Back in February, when Cheryl Strayed last appeared in Las Vegas (she spoke on a panel about female novelists for UNLV’s Black Mountain Institute), nobody had really heard of her. She had a well-received but largely unknown novel, Torch (Houghton Mifflin, 2006). She had a week previously relinquished her anonymity as (unpaid) advice columnist Dear Sugar for the online magazine, The Rumpus. And she had a memoir, Wild: From Lost to Found on the Pacific Crest Trail (Knopf, $26) that was a month away from being published.
What she did not have: a line for her book-signing.
When Strayed returns to Las Vegas on Sept. 26, the opposite will likely be true. In June, Wild became the inaugural book in the relaunch of Oprah Winfrey’s book club. In July, the book reached No. 1 on The New York Times best-seller list. Also in July, Strayed released a collection of her best columns, Tiny Beautiful Things: Advice on Love and Life From Dear Sugar (Vintage, $15).
For Strayed’s stop here, a pre-festival event for the Vegas Valley Book Festival, she’ll be joining UNLV professor/author/former classmate Maile Chapman in an conversation about her work.
You hiked the Pacific Crest Trail to heal after your mother’s death. Instead you grew blisters and suffered physically. How did this help you?
It wasn’t until I got out there that I understood how very much the physical would consume me, and I was a little pissed off about that. I thought, I came out here to heal these sorrows and I’m always thinking about things like my feet and where to get water. But that’s when the greatest healing can take place. Of course, I didn’t know this until after I’d taken the hike and, especially, when I was writing the book and reflecting.
The lesson of humility is a huge part of Wild. Is it difficult to stay humble now that you’re famous?
I haven’t even really made sense of what’s happened—it’s just been such a rocket ride. I guess what I feel is really grateful. There are so many people talking to me about how the books have changed their lives, and they tell me their stories. I just feel so humbled to be the recipient of this.
She just called me up on my cellphone one day, and told me that she loved Wild, that it really moved her. I thought this can’t be actually happening. A few days later, I was at her house in Santa Barbara [Calif.], and we spent the day together. We shot the show, and we spent time getting to know each other a bit. It’s a huge honor to get that kind of exposure.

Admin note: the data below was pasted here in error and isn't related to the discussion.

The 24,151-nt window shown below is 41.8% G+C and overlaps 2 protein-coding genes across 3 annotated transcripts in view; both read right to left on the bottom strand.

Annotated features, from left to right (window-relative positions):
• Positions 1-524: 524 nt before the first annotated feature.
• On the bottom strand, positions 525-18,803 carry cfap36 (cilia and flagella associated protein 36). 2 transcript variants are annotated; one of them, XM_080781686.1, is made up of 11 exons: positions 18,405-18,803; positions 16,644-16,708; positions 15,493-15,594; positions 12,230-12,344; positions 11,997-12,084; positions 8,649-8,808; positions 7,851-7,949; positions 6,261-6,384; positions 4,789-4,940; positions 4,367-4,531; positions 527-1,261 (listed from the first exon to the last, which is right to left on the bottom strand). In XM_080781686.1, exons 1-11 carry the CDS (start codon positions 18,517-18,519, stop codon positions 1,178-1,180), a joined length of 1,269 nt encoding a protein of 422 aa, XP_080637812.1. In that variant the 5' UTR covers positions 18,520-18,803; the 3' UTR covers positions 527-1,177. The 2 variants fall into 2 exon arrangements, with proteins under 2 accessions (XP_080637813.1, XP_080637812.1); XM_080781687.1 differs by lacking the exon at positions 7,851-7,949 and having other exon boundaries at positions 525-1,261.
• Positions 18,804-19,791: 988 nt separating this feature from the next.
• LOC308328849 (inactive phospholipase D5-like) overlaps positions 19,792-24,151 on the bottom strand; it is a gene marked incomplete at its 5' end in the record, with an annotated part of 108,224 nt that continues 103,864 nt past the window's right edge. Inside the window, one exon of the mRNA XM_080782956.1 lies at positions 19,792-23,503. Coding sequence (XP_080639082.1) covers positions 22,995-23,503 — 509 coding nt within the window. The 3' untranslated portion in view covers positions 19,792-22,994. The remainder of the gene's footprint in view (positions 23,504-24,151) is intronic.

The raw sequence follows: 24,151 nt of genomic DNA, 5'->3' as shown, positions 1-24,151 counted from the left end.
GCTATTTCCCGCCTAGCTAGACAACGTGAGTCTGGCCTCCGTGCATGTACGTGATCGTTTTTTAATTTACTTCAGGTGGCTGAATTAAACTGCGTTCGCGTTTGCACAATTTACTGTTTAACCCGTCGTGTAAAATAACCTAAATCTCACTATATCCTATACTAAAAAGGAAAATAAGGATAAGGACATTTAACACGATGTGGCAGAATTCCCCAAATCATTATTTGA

As Dear Sugar you’re asked some heavy questions. How do you respond?
When I first took on the column, I questioned whether I was qualified because I didn’t have a degree in psychotherapy or anything like that. Then I realized that the writer’s job is to figure out how humans work; and what we say about ourselves; and where the contradictions are; where the secrets, and struggles and sorrows are. So, I enter their problems with the same kind of delving that I would do if I were writing a short story or a novel.
How did it feel to tell the world that you were Dear Sugar?
By the time I revealed my identity, I’d told so many different things about my life that people did know who I was. They just didn’t know my name. They knew I was a 43-year-old woman with two children, that I’d been divorced, that my mother had died. They knew basically all the big things about my life. So, when I revealed my identity, it was really one of the best days of my life.
You hiked with books, despite their weight. What are you reading now?
This is very bold of me: Right now, I’m reading Ann Patchett’s State of Wonder. I’ve heard such great things about it and I thought, I’m just going to buy this and read it, I don’t care what other books I’m supposed to be reading. One misses being able to just pick a book out just because you want to read it.
Are you writing anything now?
I can’t wait to get back to writing. I miss that contemplative, eternal place that you can go when you’re writing. But, I do plan to go back to writing soon. I started a novel before the storm of Wild-ness. I’m really excited about going back to that. I also think I might write another memoir. I’ve always enjoyed tapping into the actual lived life.